A technique of closing incisions and wounds, or of joining and connecting tissues, in which staples are used as sutures.
An infant during the first month after birth.
Drugs that block nerve conduction when applied locally to nerve tissue in appropriate concentrations. They act on any part of the nervous system and on every type of nerve fiber. In contact with a nerve trunk, these anesthetics can cause both sensory and motor paralysis in the innervated area. Their action is completely reversible. (From Gilman AG, et. al., Goodman and Gilman's The Pharmacological Basis of Therapeutics, 8th ed) Nearly all local anesthetics act by reducing the tendency of voltage-dependent sodium channels to activate.
The removal of secretions, gas or fluid from hollow or tubular organs or cavities by means of a tube and a device that acts on negative pressure.
The proportion of survivors in a group, e.g., of patients, studied and followed over a period, or the proportion of persons in a specified group alive at the beginning of a time interval who survive to the end of the interval. It is often studied using life table methods.
Accessory salivary glands located in the lip, cheek, tongue, floor of mouth, palate and intramaxillary.
A vital statistic measuring or recording the rate of death from any cause in hospitalized populations.
A distribution in which a variable is distributed like the sum of the squares of any given independent random variable, each of which has a normal distribution with mean of zero and variance of one. The chi-square test is a statistical test based on comparison of a test statistic to a chi-square distribution. The oldest of these tests are used to detect whether two or more population distributions differ from one another.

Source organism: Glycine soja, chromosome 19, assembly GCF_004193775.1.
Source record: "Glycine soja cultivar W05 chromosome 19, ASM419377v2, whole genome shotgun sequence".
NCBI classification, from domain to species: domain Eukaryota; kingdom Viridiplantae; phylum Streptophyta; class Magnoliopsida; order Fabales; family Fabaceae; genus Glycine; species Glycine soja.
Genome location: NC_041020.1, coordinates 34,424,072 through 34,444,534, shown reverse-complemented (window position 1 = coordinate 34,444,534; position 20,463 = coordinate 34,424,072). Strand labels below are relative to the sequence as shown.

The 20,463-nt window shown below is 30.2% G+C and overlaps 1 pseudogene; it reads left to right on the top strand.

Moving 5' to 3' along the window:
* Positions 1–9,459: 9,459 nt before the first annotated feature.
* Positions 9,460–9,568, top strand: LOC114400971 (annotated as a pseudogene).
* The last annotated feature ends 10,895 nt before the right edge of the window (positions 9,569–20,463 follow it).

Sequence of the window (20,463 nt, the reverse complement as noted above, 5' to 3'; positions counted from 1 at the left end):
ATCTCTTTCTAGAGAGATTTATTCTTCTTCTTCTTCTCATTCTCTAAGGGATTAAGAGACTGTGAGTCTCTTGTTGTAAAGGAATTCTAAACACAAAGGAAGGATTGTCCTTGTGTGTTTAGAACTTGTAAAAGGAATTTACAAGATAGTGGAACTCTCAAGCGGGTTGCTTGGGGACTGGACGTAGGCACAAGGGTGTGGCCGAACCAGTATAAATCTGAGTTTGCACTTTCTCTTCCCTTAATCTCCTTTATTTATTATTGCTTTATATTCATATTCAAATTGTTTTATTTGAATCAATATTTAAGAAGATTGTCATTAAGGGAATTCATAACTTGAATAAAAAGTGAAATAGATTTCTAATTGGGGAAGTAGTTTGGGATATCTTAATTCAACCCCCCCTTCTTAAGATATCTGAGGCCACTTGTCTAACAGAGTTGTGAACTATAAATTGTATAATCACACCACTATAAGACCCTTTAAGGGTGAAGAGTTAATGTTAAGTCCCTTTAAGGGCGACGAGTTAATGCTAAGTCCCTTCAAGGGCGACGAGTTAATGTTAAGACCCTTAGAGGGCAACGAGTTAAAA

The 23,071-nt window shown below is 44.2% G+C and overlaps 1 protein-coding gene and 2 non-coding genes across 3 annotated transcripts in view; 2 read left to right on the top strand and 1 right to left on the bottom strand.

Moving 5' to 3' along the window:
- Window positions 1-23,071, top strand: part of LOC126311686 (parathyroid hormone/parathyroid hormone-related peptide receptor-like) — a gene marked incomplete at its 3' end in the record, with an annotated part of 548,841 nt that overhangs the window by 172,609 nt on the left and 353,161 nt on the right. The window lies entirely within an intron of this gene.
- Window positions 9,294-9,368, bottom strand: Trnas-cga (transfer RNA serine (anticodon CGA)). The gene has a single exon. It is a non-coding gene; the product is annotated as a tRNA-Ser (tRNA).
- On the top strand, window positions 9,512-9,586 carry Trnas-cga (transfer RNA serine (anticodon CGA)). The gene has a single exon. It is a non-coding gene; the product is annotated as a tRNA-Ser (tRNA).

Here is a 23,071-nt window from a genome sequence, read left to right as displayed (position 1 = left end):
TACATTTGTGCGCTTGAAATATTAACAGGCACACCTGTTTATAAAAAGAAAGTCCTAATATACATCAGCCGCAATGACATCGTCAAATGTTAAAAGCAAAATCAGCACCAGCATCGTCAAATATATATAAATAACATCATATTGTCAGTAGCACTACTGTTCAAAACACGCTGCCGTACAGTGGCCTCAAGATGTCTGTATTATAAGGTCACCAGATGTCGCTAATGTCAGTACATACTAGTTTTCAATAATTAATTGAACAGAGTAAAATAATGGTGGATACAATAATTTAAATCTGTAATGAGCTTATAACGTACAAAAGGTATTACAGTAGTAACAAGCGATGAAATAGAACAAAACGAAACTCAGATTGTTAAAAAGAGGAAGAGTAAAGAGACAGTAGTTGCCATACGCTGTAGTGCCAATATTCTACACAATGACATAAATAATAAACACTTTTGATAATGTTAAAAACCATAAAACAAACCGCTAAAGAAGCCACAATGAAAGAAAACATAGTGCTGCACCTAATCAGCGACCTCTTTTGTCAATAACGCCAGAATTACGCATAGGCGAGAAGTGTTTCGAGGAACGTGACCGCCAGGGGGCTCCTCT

ENDOSCOPES for examining the abdominal and pelvic organs in the peritoneal cavity.
Studies in which subsets of a defined population are identified. These groups may or may not be exposed to factors hypothesized to influence the probability of the occurrence of a particular disease or other outcome. Cohorts are defined populations which, as a whole, are followed in an attempt to determine distinguishing subgroup characteristics.
Surgical procedures involving the STOMACH and sometimes the lower ESOPHAGUS to correct anatomical defects, or to treat MORBID OBESITY by reducing the size of the stomach. There are several subtypes of bariatric gastroplasty, such as vertical banded gastroplasty, silicone ring vertical gastroplasty, and horizontal banded gastroplasty.
Pathologic process consisting of a partial or complete disruption of the layers of a surgical wound.
Subspecialty of radiology that combines organ system radiography, catheter techniques and sectional imaging.
Layers of connective tissue of variable thickness. The superficial fascia is found immediately below the skin; the deep fascia invests MUSCLES, nerves, and other organs.
The excision of the head of the pancreas and the encircling loop of the duodenum to which it is connected.
A surgical specialty concerned with diagnosis and treatment of disorders of the heart, lungs, and esophagus. Two major types of thoracic surgery are classified as pulmonary and cardiovascular.